Prior to Jackson's trial, Terpay coached Vernon regarding his testimony and afterwards reviewed the trial transcript with Vernon to ensure that his testimony in the trials of Bridgeman and Ajamu was consistent.

         Plaintiffs were convicted at separate trials. They were sentenced to death, but their sentences were later reduced to life imprisonment.

         For nearly forty years, Vernon struggled with the knowledge that his testimony had put Plaintiffs in prison. He later testified, "Through out [sic] the years this case has . . . be[en] heavy on my emotion, my everything." R. 99-2, PageID 1234. "I wanted to come forward throughout the years, but I was scared, scared to come forward and tell the truth . . . with this battle in my mind, battle in my spirit, battle in my heart . . . . I'm battling with this . . . pretty much all my life . . . ." R. 99-1, PageID 1203. The years did not lessen the turmoil in Vernon's mind.

         One day in 2013, Vernon finally disburdened his conscience. He was lying in a hospital bed, stricken with hypertension and kidney failure, when his pastor visited and told him that Innocence Project attorneys were seeking to exonerate Plaintiffs. Vernon testified:

So, after he stated that and I said, okay, well, you know what-I got up out of the bed and I just broke down and I cried on his shoulder and I said, well, I'm ready to tell the truth, I'm ready to come forward and tell the truth that Ricky Jackson did not commit the crime that he went to prison for.

Id. at PageID 1203-04.

         Vernon formally recanted his testimony against each of the three Plaintiffs in November 2014. After the recantation, the prosecutor for Cuyahoga County, where Cleveland is located, admitted that there was "no evidence tying any of the three convicted defendants to the crimes" and that "[t]hey have been victims of a terrible injustice." R. 116, PageID 6302-03.

         B. Procedural History

         On May 19, 2015, Jackson filed suit against Terpay, Farmer, Stoiker, [2] Staimpel, and Cleveland (collectively, "Defendants"), as well as others, [3] alleging a multitude of state and federal claims. Bridgeman and Ajamu filed suit against the same defendants on July 2, 2015. On October 1, 2015, Cleveland moved for judgment on the pleadings, under Federal Rule of Civil Procedure 12(c), as to the state-law claims in both complaints. The district court granted both motions.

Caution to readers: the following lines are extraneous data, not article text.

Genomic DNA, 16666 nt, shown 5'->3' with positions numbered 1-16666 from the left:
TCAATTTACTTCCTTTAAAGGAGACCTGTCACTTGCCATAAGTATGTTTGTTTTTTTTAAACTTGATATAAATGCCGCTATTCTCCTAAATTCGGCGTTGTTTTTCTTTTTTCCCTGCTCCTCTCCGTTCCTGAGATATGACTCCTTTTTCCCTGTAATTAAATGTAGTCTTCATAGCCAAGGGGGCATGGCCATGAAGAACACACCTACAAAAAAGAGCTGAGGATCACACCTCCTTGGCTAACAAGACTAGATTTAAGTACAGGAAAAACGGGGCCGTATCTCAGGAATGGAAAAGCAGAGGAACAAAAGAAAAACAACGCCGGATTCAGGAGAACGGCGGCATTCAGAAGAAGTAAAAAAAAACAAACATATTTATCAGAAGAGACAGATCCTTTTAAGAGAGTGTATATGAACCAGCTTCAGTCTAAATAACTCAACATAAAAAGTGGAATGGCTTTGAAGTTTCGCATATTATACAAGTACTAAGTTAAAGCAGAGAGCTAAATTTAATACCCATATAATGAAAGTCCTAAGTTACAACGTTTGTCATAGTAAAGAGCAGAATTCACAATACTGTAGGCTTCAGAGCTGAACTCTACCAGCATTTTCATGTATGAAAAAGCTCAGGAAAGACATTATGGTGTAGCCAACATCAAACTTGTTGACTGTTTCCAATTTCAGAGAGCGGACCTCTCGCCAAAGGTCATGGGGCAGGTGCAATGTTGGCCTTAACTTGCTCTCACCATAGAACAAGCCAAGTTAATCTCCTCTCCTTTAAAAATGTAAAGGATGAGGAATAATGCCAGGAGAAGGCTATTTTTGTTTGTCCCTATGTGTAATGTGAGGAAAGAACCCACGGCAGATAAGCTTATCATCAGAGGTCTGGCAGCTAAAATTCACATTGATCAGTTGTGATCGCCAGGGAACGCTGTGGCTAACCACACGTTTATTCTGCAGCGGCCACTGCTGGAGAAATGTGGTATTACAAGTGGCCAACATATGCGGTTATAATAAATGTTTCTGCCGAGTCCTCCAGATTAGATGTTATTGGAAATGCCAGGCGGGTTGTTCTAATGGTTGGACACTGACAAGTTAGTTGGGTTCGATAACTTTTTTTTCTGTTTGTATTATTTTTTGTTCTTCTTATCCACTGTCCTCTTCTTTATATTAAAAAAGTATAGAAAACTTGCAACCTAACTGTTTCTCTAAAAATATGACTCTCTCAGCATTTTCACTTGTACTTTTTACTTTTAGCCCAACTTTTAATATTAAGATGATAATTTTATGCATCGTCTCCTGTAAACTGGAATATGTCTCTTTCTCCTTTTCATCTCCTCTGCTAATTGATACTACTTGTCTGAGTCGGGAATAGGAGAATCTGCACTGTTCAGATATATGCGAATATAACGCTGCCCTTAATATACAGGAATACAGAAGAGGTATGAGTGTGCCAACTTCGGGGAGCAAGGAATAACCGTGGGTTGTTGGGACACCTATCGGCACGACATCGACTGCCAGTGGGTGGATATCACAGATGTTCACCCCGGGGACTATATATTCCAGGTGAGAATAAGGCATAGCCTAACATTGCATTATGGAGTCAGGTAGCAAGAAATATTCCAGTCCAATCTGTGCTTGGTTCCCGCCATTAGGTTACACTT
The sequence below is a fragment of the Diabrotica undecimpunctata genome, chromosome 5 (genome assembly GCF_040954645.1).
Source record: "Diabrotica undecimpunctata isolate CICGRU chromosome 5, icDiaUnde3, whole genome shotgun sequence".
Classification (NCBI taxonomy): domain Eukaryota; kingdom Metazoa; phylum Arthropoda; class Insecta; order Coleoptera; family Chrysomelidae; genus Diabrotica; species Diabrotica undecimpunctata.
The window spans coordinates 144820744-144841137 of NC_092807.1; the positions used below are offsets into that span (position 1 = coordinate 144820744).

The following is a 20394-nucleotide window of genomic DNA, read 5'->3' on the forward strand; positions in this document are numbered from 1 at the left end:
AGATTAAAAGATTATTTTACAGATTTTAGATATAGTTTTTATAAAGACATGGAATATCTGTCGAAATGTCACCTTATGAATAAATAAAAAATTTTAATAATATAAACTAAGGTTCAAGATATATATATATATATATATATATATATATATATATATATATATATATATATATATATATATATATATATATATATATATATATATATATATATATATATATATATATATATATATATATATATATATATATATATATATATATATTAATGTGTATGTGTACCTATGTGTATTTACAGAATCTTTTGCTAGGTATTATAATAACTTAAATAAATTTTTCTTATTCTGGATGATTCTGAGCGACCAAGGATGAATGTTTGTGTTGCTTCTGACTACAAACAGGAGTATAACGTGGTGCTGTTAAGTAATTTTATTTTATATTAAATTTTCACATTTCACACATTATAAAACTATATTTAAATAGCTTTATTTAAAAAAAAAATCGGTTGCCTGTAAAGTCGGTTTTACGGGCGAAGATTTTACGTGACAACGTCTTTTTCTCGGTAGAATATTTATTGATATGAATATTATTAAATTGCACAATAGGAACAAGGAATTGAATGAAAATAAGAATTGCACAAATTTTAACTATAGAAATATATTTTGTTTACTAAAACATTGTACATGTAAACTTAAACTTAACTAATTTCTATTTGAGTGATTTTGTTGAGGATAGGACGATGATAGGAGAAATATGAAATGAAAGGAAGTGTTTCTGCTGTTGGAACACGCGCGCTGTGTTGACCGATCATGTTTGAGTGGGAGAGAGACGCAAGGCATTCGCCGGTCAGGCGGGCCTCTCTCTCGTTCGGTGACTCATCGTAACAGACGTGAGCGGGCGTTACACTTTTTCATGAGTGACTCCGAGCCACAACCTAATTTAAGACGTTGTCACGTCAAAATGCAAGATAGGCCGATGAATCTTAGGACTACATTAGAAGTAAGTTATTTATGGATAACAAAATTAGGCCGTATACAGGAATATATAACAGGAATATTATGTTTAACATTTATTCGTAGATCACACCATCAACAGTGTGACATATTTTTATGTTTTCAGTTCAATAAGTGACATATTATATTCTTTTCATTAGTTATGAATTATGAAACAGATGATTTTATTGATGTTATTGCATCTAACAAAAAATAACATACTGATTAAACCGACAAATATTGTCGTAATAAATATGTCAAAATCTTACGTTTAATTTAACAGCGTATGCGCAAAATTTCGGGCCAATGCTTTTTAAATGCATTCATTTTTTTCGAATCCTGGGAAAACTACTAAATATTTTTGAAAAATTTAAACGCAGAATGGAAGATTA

In November 2015, Jackson, and Bridgeman and Ajamu in their parallel lawsuit, all moved for leave to file amended complaints substituting the administrator of the estates of the deceased Defendants (the "administrator") for those Defendants. (J. Reid Yoder is the administrator of all of the estates.) The district court denied those motions as futile, reasoning that a § 1983 claim brought in Ohio does not survive a defendant's death.

         On January 27, 2017, Stoiker (the only living individual Defendant) moved for summary judgment in both lawsuits, arguing that he was not involved in any unconstitutional activity and that, even if he was, he is protected by qualified immunity. On the same date, Cleveland also moved for summary judgment as to the Monell claims, arguing that Plaintiffs had failed to provide evidence sufficient for a jury to find Cleveland liable. The district court granted both motions for summary judgment.

         II. DISCUSSION

         We review de novo a judgment on the pleadings under Federal Rule of Civil Procedure 12(c), applying the same standard we apply to review the grant of a motion to dismiss under Rule 12(b)(6). Warrior Sports, Inc. v. Nat'l Collegiate Athletic Ass'n, 623 F.3d 281, 284 (6th Cir. 2010). We therefore "construe the complaint in the light most favorable to the plaintiff and accept all allegations as true" to determine whether the "complaint . . . contain[s] sufficient factual matter, accepted as true, to state a claim to relief that is plausible on its face." Doe v. Miami Univ., 882 F.3d 579, 588 (6th Cir. 2018) (citations and internal quotation marks omitted).

         Federal Rule of Civil Procedure 15(a)(2) provides that leave to amend "should [be] freely give[n] . . . when justice so requires." "We review a district court's order denying a Rule 15(a) motion to amend for an abuse of discretion." Rose v. Hartford Underwriters Ins. Co., 203 F.3d 417, 420 (6th Cir. 2000) (citing Gen. Elec. Co. v. Sargent & Lundy, 916 F.2d 1119, 1130 (6th Cir. 1990)). "A district court abuses its discretion when it relies on clearly erroneous findings of fact, uses an erroneous legal standard, or improperly applies the law." United States v. Arny, 831 F.3d 725, 730 (6th Cir. 2016) (citation and internal quotation marks omitted).

         "We review a district court's grant of summary judgment de novo." Adair v. Charter Cty. of Wayne, 452 F.3d 482, 486 (6th Cir. 2006) (quoting Allen v. Mich. Dep't of Corr., 165 F.3d 405, 409 (6th Cir. 1999)). Summary judgment is appropriate when "no genuine dispute as to any material fact" exists and the moving party "is entitled to judgment as a matter of law." Fed.R.Civ.P. 56(a). "A genuine dispute of material fact exists 'if the evidence is such that a reasonable jury could return a verdict for the nonmoving party.'" Peffer v. Stephens, 880 F.3d 256, 262 (6th Cir. 2018) (quoting Anderson v. Liberty Lobby, Inc., 477 U.S. 242, 248 (1986)). At the summary judgment stage, "the evidence is construed and all reasonable inferences are drawn in favor of the nonmoving party." Burgess v. Fischer, 735 F.3d 462, 471 (6th Cir. 2013) (citing Hawkins v. Anheuser-Busch, Inc., 517 F.3d 321, 332 (6th Cir. 2008)).